New Jersey Supreme Court Holds That Internal Affairs Investigations May Be Provided Under the Common Law Right of Access
On March 14, 2022, the New Jersey Supreme Court unanimously held that internal affairs investigations are not protected under the common law right of access and, therefore, cannot be withheld based on confidentiality in certain circumstances. In Rivera v. Union County Prosecutor’s Office (A-58-20), the Union County Prosecutor’s Office conducted an internal affairs investigation regarding complaints that the civilian police director of the Elizabeth Police Department used racist and sexist language. The complaints were sustained, and the police director resigned.
The plaintiff Richard Rivera requested the internal affairs investigation documents based on the Open Public Records Act (OPRA) and the common law. The Prosecutor’s Office denied the request on the ground that it was “exempt from disclosure under OPRA” and not subject to disclosure under the common law. The plaintiff then filed his complaint. The trial court held that the records should be made available pursuant to OPRA. The Appellate Division reversed, holding that the records could not be released pursuant to OPRA and that the interest in preventing disclosure outweighed the plaintiff’s rights to the documents under the common law claim.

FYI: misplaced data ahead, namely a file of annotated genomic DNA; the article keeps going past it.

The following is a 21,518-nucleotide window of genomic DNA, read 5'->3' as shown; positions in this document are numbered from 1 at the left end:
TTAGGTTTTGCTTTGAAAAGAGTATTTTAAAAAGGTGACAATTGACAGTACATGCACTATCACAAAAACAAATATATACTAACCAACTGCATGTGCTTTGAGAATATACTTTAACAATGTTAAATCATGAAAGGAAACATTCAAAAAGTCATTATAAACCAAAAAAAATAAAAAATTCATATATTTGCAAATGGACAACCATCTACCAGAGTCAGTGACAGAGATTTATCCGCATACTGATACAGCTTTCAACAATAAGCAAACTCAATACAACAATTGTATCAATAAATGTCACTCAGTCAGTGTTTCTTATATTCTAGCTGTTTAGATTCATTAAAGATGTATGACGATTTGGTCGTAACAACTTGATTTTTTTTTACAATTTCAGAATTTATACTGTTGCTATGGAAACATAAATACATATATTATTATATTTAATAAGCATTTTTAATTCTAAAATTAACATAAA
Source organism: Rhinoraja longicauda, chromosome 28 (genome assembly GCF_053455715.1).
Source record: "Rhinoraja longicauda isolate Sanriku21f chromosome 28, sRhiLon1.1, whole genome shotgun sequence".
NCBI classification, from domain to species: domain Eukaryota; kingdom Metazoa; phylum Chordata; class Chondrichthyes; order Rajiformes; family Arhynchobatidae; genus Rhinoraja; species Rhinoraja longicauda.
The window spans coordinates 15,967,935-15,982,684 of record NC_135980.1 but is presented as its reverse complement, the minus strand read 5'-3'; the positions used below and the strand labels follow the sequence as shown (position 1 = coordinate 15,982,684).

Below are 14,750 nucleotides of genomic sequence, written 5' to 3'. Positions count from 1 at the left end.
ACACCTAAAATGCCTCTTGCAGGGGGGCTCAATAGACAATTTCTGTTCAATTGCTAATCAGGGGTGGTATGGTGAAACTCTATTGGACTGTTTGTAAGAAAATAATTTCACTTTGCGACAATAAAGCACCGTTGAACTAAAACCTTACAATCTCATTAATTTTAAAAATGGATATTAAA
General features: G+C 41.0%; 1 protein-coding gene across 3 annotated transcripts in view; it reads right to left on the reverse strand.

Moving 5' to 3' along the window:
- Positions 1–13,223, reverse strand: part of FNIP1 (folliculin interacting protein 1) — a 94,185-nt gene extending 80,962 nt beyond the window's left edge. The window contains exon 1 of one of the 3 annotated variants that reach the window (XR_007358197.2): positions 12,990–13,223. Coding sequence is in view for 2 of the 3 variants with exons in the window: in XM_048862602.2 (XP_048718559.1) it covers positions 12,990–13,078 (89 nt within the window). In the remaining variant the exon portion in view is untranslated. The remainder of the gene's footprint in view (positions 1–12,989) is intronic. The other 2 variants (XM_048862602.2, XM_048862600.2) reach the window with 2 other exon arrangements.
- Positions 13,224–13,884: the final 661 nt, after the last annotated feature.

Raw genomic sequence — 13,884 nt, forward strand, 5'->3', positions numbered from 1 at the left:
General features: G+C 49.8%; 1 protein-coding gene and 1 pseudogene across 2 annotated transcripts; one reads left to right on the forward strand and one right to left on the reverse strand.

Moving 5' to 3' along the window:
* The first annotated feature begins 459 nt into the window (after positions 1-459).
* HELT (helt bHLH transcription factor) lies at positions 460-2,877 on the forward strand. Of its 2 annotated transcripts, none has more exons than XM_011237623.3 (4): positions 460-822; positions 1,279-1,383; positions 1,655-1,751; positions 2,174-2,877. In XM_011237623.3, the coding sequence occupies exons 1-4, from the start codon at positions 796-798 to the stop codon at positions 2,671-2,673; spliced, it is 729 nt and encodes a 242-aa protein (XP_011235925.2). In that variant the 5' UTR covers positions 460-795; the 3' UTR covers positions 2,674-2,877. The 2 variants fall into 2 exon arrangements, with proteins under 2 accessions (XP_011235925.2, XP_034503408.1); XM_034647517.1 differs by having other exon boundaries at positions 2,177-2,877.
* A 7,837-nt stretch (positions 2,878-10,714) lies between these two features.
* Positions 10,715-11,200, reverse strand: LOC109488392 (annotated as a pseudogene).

The New Jersey Supreme Court found that the internal affairs documents were exempt from disclosure pursuant to N.J.S.A. 47:1A-9(b), which clearly exempts internal affairs reports from public disclosure. However, even though the documents could not be disclosed pursuant to OPRA, OPRA did not limit the right of access to government records under the common law.
The Court also determined that the lower courts had to decide whether the state’s interest in preventing disclosure outweighed the public’s level of interest. When this balancing test was applied, the Court found that the public’s interest in transparency was paramount in learning of racist and sexist comments made by the head of a police department. The Court set forth factors that the lower courts should use in analyzing this balancing test, including the nature and seriousness of the misconduct, whether it was substantiated, the discipline imposed, the nature of the official’s position and the person’s record of misconduct. However, the Court also ruled that proper redactions would be permitted as to names of complainants, witnesses, informants and cooperators, as well as information that could reasonably lead to the discovery of their names, home addresses, phone numbers and other personal information. The Court remanded the matter to the trial court to apply these factors, to determine if disclosure was appropriate and what redactions would be permitted prior to possible disclosure.
Based on this ruling, it is imperative that every request for internal affairs investigation documents under both OPRA and the common law right of access be properly reviewed and analyzed based on the language in Rivera. Please do not hesitate to contact me with any questions concerning this case or other issues under the OPRA or the common law right to know.
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